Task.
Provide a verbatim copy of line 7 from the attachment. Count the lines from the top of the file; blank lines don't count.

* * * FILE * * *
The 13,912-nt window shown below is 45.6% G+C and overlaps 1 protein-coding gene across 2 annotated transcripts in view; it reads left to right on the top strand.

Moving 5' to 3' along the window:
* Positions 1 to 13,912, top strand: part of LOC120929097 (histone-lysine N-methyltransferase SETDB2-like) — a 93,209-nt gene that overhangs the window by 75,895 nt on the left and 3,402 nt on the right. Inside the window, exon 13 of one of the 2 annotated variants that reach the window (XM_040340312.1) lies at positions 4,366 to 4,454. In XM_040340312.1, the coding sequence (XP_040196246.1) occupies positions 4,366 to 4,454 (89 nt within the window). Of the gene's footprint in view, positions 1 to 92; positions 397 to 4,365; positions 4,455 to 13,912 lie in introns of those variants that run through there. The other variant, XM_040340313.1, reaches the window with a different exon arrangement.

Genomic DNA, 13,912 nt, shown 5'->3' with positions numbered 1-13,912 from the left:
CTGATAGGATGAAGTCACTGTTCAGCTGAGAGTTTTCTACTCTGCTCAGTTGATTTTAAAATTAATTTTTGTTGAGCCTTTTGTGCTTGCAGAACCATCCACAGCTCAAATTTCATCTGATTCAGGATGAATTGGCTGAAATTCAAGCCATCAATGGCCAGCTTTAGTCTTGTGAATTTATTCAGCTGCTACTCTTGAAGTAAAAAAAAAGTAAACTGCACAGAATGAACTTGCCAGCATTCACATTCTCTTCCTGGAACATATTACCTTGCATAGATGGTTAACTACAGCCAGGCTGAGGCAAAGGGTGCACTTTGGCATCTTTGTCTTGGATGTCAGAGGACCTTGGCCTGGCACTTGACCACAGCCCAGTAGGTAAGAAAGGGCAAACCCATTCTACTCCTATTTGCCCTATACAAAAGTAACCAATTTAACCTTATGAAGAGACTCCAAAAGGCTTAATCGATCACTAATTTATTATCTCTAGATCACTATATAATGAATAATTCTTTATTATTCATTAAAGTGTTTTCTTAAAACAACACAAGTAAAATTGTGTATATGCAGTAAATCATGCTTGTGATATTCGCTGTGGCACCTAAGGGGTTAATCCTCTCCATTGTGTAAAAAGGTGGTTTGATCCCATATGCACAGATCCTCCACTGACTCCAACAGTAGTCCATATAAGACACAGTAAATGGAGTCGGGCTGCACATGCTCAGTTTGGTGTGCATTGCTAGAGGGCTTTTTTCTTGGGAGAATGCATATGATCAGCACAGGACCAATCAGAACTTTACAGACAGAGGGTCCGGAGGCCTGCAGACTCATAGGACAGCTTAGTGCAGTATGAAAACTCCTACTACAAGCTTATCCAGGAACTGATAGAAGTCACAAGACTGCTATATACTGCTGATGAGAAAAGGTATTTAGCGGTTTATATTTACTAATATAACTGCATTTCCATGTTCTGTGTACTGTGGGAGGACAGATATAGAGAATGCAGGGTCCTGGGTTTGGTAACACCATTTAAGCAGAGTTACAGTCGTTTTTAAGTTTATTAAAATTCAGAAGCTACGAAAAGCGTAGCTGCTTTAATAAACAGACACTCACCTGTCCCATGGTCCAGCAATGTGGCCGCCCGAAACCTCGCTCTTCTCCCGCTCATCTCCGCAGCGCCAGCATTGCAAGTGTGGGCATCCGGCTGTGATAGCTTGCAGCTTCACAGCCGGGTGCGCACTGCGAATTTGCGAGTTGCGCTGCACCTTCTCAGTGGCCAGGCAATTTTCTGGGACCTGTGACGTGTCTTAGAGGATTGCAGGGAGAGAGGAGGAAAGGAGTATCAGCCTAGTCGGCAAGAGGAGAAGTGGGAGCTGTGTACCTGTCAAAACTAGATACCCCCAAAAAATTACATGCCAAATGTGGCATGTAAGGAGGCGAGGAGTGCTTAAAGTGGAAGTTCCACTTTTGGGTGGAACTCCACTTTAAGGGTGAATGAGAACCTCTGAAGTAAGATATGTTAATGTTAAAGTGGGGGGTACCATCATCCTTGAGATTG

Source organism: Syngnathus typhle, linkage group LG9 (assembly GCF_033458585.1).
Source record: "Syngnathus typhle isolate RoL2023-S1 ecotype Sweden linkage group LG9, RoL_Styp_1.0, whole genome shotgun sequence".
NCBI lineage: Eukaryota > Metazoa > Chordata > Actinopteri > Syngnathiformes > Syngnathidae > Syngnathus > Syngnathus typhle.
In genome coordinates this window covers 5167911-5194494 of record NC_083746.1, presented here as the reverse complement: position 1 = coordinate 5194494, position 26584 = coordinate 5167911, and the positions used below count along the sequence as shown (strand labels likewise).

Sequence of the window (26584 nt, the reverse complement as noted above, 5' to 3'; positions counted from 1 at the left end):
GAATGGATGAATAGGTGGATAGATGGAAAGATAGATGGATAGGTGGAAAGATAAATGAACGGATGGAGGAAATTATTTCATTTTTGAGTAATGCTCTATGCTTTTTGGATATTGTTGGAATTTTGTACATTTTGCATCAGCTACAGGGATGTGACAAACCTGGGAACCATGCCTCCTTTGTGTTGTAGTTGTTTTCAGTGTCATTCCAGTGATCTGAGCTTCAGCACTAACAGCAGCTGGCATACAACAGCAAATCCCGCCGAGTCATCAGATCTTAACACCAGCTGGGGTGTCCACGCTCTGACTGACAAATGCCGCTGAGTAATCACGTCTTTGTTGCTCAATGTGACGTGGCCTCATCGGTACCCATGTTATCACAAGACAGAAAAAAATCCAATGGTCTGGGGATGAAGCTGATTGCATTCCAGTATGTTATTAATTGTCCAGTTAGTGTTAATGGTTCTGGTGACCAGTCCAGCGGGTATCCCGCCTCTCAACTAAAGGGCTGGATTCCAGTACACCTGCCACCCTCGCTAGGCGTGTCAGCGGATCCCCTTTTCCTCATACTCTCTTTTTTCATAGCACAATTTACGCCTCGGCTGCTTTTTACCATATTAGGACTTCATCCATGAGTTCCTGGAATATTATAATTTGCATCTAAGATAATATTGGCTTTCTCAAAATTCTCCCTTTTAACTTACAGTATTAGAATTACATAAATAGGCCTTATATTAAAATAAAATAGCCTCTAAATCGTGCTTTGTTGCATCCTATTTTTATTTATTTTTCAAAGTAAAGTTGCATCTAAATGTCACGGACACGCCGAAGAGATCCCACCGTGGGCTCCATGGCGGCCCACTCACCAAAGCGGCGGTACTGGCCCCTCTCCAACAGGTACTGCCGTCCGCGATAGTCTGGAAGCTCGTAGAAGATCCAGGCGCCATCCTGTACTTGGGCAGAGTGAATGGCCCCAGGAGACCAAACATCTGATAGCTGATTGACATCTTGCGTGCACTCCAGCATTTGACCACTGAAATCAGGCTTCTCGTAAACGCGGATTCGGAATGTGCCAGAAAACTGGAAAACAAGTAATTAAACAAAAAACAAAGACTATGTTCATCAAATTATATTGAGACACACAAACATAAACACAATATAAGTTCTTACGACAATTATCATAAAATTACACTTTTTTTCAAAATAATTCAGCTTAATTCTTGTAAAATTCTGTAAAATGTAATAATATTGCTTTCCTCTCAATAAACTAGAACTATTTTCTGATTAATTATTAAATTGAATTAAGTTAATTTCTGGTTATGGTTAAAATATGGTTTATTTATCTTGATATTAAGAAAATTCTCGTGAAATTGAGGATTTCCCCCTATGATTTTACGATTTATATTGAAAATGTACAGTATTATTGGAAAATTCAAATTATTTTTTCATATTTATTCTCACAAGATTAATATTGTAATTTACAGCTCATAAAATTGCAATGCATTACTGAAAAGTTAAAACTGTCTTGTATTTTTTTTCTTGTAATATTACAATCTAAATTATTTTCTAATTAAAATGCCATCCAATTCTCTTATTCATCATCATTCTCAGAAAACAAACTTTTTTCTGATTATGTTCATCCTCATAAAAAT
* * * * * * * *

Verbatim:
Source record: "Syngnathus typhle isolate RoL2023-S1 ecotype Sweden linkage group LG9, RoL_Styp_1.0, whole genome shotgun sequence".